When senior Ted Bertele graduates in December with a bachelor's degree in mechanical engineering, he won't be stuck wondering how to apply his engineering knowledge in an industrial environment.
While a student at CU-Boulder, Bertele got experience in real-world manufacturing, including responding to customer needs and working with machine shops, purchasing requirements, time-and-cost constraints and other issues.
Bertele has been part of a team of undergraduate engineering students who worked with engineers from Ball Corp., a Broomfield-based manufacturer of food and beverage packaging, on a challenging project related to the company's manufacturing process. The two-semester project involved five students and was aimed at developing a device to measure the wall-thickness of metal cans to an accuracy of 50-millionths of an inch.
"It's a very valuable experience. It's a chance to see where the rubber meets the road," Bertele said. "As industry gets more involved in student design projects, the transition from school to work is not going to be so dramatic."
The project was brought to students through the new Industry/University Cooperative Project Center, launched in Fall 1999 by professor attendant Jack Zable of CU's mechanical engineering department.
"We are working to bring industry-based projects to our senior design course sequence so that students can get experience working with professional engineers on significant projects," said Zable, who came to the College of Engineering in 1997 after a successful career with IBM.
"Industry sponsors benefit from new ideas, gain an edge in recruiting top students and obtain a tested, functional piece of hardware, with documentation, at the end of the project," he said.
The I/UCPC program, which began with three industry-sponsored projects, has seen extraordinary growth with students now working on 18 industry projects in the areas of research, development and manufacturing. Sponsors pay a fee for participation, which goes toward the purchase of materials and new equipment for student use.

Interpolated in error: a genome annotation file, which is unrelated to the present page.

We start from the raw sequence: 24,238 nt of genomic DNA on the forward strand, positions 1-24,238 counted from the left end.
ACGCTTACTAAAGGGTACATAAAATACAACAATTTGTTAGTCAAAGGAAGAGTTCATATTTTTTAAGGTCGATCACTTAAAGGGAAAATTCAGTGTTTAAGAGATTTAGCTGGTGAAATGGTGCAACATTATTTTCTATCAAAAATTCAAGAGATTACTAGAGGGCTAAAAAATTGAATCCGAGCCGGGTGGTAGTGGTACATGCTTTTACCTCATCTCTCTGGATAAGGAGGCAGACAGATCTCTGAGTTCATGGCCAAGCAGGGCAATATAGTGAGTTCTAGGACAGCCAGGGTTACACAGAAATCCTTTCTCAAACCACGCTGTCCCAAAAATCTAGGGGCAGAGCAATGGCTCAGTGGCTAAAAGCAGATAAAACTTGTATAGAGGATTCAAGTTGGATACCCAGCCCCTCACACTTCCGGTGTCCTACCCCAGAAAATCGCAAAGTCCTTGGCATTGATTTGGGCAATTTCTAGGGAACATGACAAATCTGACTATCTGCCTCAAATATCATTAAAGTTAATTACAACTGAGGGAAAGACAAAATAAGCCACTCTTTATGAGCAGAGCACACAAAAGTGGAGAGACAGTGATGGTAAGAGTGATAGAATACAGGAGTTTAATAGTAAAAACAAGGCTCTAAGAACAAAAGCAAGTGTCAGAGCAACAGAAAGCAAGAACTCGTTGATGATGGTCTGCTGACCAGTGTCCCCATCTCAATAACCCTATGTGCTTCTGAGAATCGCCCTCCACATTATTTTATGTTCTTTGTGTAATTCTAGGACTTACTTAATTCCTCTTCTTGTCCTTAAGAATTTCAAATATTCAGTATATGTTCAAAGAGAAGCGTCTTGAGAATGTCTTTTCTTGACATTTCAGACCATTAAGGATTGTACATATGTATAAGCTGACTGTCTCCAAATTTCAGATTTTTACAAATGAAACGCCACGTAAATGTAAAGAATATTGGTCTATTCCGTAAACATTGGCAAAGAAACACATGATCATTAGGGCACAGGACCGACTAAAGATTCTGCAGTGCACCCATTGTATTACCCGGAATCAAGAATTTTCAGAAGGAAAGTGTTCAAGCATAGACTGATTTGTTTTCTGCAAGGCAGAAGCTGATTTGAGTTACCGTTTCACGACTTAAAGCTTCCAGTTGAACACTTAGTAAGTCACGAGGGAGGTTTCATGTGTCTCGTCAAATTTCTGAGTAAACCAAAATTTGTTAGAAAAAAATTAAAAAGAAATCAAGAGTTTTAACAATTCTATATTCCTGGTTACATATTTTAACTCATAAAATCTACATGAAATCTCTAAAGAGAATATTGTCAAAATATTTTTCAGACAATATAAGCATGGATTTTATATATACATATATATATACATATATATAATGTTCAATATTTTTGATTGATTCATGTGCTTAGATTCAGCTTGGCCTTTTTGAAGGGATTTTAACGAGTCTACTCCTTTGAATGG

In most cases, the project ends with the school year and a formal presentation of the results to the industry sponsor. Last year, for example, CU students in conjunction with an industry mentor designed an improved mechanism for a robotic assembly used in the manufacturing of a tape-library product by Boulder-based Exabyte Corp. They delivered the mechanism and accompanying documentation to the company, and Exabyte personnel successfully installed the mechanism.
In some cases, the industry sponsors continue their relationship with one or more of the students in order to do further work on the project. Bertele has been working part-time for Ball Corp. since last summer to further develop the design of the measuring device. He also is working on a second project with Ball this semester, to optimize die wear through experimental and theoretical analyses of different coatings and lubricants.
"The program has been very successful," said Greg Robinson, manager of research and development for Ball's packaging operations, who brought two additional projects to the program in its second year. "I think it's really good exposure for students to work on real problems like this where the answer is unknown, and we get the benefit of the fresh perspective and energy brought to the table by these talented students."
Student projects, which are supervised by a faculty member and an industry representative, go through several stages, similar to those that would be performed in a professional setting. Stages include initial design, theoretical analysis, fabrication of parts, assembly of a prototype, testing, redesign, retest, complete documentation and written and oral presentation.
Students work either in the college's state-of-the-art Integrated Teaching and Learning Laboratory, the mechanical engineering department's Durning Laboratory or at the sponsor's work site.
For more information on the I/UCPC program, including how to sponsor a student project, call Jack Zable at (303) 492-3410.